Theme: Real Sooners
Working Title: Rejected by your own family: The Sooner Scandal
This 30 minute documentary will explore the term “Sonner Family” and analyze it from a perspective often omitted by OU officials, such as President David L. Boren. The documentary will tell stories of some of the members of the OU community who are marginalized by the community because of their ethnicity, religion, sexuality and/or gender expression.
We start the film with stock footage of displays of solidarity in the OU community. Clips from the homecoming parade, football games, the University Programming Board’s events, move-in-day into the freshmen dorms and more. During that montage, we get a voiceover, from the interviewer of the film, of David L. Boren’s statement after the SAE chapters removal from campus.
Statement from University of Oklahoma President David L. Boren:
TO: All Students, Faculty, and Staff
To those who have misused their free speech in such a reprehensible way, I have a message for you. You are disgraceful. You have violated all that we stand for. You should not have the privilege of calling yourselves “Sooners.” Real Sooners are not racist. Real Sooners are not bigots. Real Sooners believe in equal opportunity. Real Sooners treat all people with respect. Real Sooners love each other and take care of each other like family members.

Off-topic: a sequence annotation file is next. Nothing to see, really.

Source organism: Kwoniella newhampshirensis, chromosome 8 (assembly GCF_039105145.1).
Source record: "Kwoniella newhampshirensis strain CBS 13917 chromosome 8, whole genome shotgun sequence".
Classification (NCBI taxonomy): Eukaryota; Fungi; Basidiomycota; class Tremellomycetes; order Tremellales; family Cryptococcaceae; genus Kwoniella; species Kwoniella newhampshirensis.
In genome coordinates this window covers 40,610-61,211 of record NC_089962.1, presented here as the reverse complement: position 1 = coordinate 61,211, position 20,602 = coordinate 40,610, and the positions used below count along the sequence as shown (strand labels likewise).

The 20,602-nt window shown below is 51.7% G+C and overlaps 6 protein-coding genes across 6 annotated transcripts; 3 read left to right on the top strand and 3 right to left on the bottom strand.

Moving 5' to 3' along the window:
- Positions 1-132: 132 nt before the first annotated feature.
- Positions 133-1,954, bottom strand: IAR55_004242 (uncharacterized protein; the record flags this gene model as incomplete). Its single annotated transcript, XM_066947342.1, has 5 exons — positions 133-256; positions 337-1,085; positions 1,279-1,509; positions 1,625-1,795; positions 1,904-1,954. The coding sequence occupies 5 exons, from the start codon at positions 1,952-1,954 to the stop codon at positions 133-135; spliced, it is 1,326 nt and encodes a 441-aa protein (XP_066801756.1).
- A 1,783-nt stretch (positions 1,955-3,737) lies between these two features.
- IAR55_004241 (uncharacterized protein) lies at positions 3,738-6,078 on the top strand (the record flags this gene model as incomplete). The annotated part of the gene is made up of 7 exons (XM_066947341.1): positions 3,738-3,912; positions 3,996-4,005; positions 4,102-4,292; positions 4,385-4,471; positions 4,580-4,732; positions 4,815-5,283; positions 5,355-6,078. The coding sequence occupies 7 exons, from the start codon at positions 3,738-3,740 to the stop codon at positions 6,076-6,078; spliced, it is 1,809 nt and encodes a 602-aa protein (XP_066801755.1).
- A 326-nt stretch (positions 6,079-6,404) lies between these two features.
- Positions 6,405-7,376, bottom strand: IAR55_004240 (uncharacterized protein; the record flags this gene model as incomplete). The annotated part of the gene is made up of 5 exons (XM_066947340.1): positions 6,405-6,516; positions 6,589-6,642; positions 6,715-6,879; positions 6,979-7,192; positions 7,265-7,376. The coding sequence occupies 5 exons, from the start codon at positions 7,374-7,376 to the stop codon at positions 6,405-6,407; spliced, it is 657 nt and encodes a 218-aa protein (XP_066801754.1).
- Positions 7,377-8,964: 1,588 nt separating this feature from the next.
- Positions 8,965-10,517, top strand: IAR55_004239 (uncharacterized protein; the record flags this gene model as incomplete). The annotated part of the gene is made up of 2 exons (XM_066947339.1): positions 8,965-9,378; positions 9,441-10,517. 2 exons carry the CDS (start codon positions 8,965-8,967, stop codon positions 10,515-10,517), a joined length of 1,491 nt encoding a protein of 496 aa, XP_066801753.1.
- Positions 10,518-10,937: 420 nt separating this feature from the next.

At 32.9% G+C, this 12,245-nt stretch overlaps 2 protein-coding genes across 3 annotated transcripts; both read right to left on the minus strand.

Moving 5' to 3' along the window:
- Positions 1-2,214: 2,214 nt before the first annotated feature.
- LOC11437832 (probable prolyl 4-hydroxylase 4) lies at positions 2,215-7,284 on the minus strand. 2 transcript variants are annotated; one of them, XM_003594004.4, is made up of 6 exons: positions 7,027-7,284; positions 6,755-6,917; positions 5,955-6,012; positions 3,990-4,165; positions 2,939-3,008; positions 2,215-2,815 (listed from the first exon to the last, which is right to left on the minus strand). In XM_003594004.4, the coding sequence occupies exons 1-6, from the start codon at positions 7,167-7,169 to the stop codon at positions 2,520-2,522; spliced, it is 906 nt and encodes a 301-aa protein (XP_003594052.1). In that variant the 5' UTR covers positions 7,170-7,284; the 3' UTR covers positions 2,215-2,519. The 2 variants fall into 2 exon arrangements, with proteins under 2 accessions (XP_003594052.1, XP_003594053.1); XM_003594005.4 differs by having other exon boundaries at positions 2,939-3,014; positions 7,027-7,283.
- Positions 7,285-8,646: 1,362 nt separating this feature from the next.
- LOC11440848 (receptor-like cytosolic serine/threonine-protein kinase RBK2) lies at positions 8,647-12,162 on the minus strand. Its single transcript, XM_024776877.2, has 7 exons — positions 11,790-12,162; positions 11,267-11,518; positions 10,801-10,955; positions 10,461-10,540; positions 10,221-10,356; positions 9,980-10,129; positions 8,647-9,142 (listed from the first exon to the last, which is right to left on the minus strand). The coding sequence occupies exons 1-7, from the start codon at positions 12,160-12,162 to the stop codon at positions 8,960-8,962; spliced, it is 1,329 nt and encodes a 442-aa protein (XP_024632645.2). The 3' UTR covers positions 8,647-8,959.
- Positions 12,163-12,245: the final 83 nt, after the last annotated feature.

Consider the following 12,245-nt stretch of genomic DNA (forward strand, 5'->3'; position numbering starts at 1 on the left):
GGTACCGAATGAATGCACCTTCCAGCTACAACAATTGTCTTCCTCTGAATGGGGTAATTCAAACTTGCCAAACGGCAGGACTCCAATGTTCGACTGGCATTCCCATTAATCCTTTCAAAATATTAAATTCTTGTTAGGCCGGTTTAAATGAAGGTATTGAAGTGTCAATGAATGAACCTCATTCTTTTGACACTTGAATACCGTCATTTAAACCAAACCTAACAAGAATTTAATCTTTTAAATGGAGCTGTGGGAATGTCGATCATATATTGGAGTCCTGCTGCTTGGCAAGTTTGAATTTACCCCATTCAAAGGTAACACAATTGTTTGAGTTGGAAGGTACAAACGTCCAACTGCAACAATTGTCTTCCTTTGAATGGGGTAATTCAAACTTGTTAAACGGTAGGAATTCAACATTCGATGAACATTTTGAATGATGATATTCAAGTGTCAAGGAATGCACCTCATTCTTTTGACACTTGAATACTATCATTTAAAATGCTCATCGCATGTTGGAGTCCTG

Effective immediately, all ties and affiliations between this University and the local SAE chapter are hereby severed. I direct that the house be closed and that members will remove their personal belongings from the house by midnight tomorrow. Those needing to make special arrangements for positions shall contact the Dean of Students.
All of us will redouble our efforts to create the strongest sense of family and community. We vow that we will be an example to the entire country of how to deal with this issue. There must be zero tolerance for racism everywhere in our nation.
David L. Boren
University of Oklahoma
A focus will be placed on the third paragraph, a few of the words and the first paragraph, such as “the strongest sense of family and community” and “zero tolerance for racism” will be bolded when that part of the statement comes onto the screen. When the statement has been read and the montage has finished rolling we follow the interviewer of the film walking on the south oval, sitting down on a bench. Then we cut to a medium shot, taken in front of them and they state:
This statement came out in 2015, now, 2 years later, President Boren has announced his intention to retire at the end of the school year as a president but racism and discrimination is still prevalent on the OU’s campus.
We now see a series of interviews done with various members of the OU community. These individuals are all concentrating on changing their own communities on the OU campus from within. The first individual we see is Sam.